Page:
You will see the Renode Monitor, as well as an analyzer window displaying the CAN boot message console. Note that once the vms binary starts you will not be able to interact with the console. The following recording demonstrates this (note that the GUI is disabled, so the Monitor and UART output both appear in the shell):

You can also run a Robot test which verifies decoding of the CAN messages transmitted by the VMS firmware:

renode-test roadster.robot

You can use the --show-log option to view the output in real time and see the decoded CAN messages as they come in.

This is, of course, just the tip of the iceberg of what Renode enables you to do. Provided that the binary you are executing contains a symbol map (as it normally does during the development process), you will be able to trace its execution, get detailed logs including executed function names, peripheral accesses and opcode counting, generate code coverage reports and use advanced GDB integrations. Renode is also equipped with a built-in disassembler and metrics analyzer, lets you mock elements of a device using tags, integrates with external analyzers like Wireshark, and lets you use hooks to monitor or alter the execution of your binaries by, e.g. spoofing registers/memory states or injecting (network, CAN, etc.) messages to trigger behaviors of software. Given interest, we will demonstrate some of those features in follow up articles.

Visualizing the Roadster hardware with an open source flow

As part of its initial release, Tesla’s Roadster repository contained manufacturing files for two boards inside the original Roadster – the Vehicle Display System Controller and the Battery Management System. For each of the Roadster boards, the released data contained Gerber production files and pick-and-place, or PnP files (originally prepared in Altium Designer, a PCB design tool interestingly in the process of being acquired by Renesas, a large semicon manufacturer heavily focused on automotive whom we are collaborating with around Renode). While having the original design would be the most convenient, the published assets are still extremely interesting from the perspective of repairability (for the original owners), education and documenting an important part of EV history.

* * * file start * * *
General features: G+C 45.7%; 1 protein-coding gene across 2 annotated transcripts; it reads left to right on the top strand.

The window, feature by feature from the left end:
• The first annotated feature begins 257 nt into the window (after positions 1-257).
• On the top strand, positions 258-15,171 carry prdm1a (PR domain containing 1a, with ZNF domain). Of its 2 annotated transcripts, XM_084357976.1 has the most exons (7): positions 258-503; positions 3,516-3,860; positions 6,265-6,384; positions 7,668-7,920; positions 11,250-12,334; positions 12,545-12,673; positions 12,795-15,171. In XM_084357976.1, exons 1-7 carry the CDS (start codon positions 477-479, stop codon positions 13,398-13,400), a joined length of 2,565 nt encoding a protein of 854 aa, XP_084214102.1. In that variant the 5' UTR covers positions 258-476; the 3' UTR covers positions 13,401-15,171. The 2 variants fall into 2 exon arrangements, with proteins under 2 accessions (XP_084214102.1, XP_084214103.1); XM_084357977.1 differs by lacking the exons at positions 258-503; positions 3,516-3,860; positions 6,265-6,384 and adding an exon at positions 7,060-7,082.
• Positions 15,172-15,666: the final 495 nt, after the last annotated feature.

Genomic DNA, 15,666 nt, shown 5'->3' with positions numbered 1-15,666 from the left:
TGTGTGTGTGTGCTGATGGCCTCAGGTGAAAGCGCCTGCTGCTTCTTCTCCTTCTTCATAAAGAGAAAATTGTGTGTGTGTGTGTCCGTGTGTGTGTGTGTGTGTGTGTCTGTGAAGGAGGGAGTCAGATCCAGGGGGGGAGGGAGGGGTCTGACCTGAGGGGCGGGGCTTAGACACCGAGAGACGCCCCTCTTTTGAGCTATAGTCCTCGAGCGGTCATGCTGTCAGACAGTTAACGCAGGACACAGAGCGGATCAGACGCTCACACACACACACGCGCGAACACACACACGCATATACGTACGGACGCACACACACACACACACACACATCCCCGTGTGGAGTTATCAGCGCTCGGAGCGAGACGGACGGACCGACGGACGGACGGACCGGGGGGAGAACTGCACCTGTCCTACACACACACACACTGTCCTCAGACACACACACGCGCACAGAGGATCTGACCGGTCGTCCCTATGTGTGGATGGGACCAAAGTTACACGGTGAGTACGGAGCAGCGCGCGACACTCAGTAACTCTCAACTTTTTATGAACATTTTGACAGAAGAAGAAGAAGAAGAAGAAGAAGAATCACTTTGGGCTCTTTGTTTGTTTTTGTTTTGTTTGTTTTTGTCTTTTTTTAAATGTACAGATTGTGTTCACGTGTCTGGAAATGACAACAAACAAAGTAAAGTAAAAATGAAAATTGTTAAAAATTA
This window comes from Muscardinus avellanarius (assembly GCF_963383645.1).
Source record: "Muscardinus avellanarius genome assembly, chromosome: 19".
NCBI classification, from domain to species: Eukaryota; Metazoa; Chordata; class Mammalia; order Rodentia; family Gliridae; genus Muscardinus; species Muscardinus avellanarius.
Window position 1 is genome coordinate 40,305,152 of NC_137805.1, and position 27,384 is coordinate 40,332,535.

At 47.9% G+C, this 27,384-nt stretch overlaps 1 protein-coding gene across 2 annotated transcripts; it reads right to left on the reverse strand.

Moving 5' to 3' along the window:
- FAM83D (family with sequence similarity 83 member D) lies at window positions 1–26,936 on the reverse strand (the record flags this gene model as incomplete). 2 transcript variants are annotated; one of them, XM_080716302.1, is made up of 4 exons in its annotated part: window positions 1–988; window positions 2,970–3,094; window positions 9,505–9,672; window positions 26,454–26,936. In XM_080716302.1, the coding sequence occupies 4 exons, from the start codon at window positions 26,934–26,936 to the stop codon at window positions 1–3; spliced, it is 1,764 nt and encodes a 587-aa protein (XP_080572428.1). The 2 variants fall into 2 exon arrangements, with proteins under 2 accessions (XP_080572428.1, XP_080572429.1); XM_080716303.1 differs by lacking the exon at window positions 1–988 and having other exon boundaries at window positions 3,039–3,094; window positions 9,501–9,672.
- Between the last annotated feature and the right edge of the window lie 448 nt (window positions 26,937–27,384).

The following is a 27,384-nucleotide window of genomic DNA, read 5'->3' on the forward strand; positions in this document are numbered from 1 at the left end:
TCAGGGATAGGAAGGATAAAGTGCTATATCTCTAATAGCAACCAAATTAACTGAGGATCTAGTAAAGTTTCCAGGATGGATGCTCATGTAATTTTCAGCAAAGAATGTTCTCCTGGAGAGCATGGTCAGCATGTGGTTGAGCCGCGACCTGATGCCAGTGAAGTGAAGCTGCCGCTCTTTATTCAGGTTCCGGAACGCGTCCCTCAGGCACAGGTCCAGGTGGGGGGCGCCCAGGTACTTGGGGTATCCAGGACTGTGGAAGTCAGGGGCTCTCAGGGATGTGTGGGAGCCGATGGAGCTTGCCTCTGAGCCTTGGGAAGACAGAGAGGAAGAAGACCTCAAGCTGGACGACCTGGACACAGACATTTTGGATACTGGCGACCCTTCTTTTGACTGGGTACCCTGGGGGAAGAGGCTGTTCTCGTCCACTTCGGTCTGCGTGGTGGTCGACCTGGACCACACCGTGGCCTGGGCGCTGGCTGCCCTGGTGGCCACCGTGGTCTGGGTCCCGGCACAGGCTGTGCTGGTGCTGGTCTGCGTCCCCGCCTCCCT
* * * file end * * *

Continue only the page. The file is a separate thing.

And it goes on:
Our open source hardware design flow based on KiCad, Blender, openEMS and other open source tools and our open source library allows us to generate beautiful 3D renders, provide assembly drawings, perform signal integrity analysis and present entire products in complex views. While normally the flow helps us customize our extensive open hardware design portfolio (as visible on our Open Hardware Portal which uses the flow to generate interactive 3D visualizations) for the commercial designs we create, it can be used with arbitrary hardware too, including the Roadster boards.

Some of the component footprints were not present in our open component library, but the pick and place files enabled us to determine what these components are, add them to the database, generate their 3D models and add some color to them. Below, you can play around with interactive renders of both boards.

Vehicle Display System controller board

VSD iframe

(For interactive renders, visit the desktop version of the website)

Battery Management System board

VSD iframe

(For interactive renders, visit the desktop version of the website)

Open source enables true vertical integration and collaboration

Releasing some of the assets for the original Roadster by Tesla provides a unique sneak peek into the inner workings of a real car’s on-board hardware and software, as this level of disclosure from a car manufacturer is unprecedented. The examples above illustrate how access to information and employment of an open source workflow can build better understanding of technology, provide control over each step of the design and manufacturing process to their users, make transparency a default, encourage collaboration, and positively affect the longevity of a project.

By adapting and advocating for an open approach across multiple industries (Tesla opening EV patents, charging port standards and releasing Roadster files, Twitter/X open sourcing the algorithm and open source release of xAI), companies run by Elon Musk are setting some interesting precedents and it will be exciting to see what comes next.

Antmicro believes that the open source approach to commercializing technology is the best path to create a transparent, truly vertically integrated company that draws on many sources of inspiration, and inspires others to do the same.